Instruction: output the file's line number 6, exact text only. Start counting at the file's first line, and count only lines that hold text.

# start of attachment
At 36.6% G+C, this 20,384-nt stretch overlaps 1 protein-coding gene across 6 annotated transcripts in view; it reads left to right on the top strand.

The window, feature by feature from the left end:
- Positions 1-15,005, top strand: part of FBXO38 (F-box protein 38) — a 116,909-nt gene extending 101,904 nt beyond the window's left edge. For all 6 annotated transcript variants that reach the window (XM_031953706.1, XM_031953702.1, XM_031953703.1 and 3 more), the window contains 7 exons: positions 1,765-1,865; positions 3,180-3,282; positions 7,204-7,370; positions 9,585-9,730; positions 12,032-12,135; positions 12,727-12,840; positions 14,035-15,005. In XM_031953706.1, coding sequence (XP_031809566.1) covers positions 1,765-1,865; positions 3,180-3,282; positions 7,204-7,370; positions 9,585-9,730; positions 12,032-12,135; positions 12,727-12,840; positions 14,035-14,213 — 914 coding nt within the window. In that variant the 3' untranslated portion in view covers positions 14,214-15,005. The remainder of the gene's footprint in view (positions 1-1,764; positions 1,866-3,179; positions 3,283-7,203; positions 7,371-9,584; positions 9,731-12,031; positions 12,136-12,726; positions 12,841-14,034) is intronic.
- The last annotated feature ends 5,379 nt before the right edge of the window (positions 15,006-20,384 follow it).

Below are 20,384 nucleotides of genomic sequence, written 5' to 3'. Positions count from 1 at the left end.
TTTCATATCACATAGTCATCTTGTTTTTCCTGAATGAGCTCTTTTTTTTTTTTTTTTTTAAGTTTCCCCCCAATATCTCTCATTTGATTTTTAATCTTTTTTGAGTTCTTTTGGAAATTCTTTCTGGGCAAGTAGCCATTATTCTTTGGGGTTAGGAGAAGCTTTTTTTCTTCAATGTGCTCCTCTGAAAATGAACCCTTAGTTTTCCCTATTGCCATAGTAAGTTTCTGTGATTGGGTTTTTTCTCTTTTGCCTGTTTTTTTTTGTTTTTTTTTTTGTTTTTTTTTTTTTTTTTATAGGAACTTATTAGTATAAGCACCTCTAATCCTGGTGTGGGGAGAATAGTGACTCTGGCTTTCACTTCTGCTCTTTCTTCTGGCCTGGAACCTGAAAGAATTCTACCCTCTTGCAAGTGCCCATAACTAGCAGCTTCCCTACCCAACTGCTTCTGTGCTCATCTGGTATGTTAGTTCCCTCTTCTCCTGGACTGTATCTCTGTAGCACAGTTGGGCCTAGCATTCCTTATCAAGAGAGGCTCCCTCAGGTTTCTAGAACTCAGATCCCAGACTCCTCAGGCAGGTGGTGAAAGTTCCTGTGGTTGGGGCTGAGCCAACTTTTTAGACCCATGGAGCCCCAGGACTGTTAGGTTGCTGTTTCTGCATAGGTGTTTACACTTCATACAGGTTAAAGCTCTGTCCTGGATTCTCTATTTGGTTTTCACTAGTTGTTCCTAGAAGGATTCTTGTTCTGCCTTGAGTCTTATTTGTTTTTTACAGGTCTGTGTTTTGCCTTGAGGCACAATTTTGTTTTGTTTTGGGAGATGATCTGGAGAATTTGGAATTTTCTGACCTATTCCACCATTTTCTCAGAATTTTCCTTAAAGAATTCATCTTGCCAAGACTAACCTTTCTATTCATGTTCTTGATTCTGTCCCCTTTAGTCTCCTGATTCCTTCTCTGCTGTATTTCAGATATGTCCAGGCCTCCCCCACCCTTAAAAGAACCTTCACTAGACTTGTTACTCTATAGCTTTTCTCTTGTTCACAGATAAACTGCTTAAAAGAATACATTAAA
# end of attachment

TTTCATATCACATAGTCATCTTGTTTTTCCTGAATGAGCTCTTTTTTTTTTTTTTTTTTAAGTTTCCCCCCAATATCTCTCATTTGATTTTTAATCTTTTTTGAGTTCTTTTGGAAATTCTTTCTGGGCAAGTAGCCATTATTCTTTGGGGTTAGGAGAAGCTTTTTTTCTTCAATGTGCTCCTCTGAAAATGAACCCTTAGTTTTCCCTATTGCCATAGTAAGTTTCTGTGATTGGGTTTTTTCTCTTTTGCCTGTTTTTTTTTGTTTTTTTTTTTGTTTTTTTTTTTTTTTTTATAGGAACTTATTAGTATAAGCACCTCTAATCCTGGTGTGGGGAGAATAGTGACTCTGGCTTTCACTTCTGCTCTTTCTTCTGGCCTGGAACCTGAAAGAATTCTACCCTCTTGCAAGTGCCCATAACTAGCAGCTTCCCTACCCAACTGCTTCTGTGCTCATCTGGTATGTTAGTTCCCTCTTCTCCTGGACTGTATCTCTGTAGCACAGTTGGGCCTAGCATTCCTTATCAAGAGAGGCTCCCTCAGGTTTCTAGAACTCAGATCCCAGACTCCTCAGGCAGGTGGTGAAAGTTCCTGTGGTTGGGGCTGAGCCAACTTTTTAGACCCATGGAGCCCCAGGACTGTTAGGTTGCTGTTTCTGCATAGGTGTTTACACTTCATACAGGTTAAAGCTCTGTCCTGGATTCTCTATTTGGTTTTCACTAGTTGTTCCTAGAAGGATTCTTGTTCTGCCTTGAGTCTTATTTGTTTTTTACAGGTCTGTGTTTTGCCTTGAGGCACAATTTTGTTTTGTTTTGGGAGATGATCTGGAGAATTTGGAATTTTCTGACCTATTCCACCATTTTCTCAGAATTTTCCTTAAAGAATTCATCTTGCCAAGACTAACCTTTCTATTCATGTTCTTGATTCTGTCCCCTTTAGTCTCCTGATTCCTTCTCTGCTGTATTTCAGATATGTCCAGGCCTCCCCCACCCTTAAAAGAACCTTCACTAGACTTGTTACTCTATAGCTTTTCTCTTGTTCACAGATAAACTGCTTAAAAGAATACATTAAA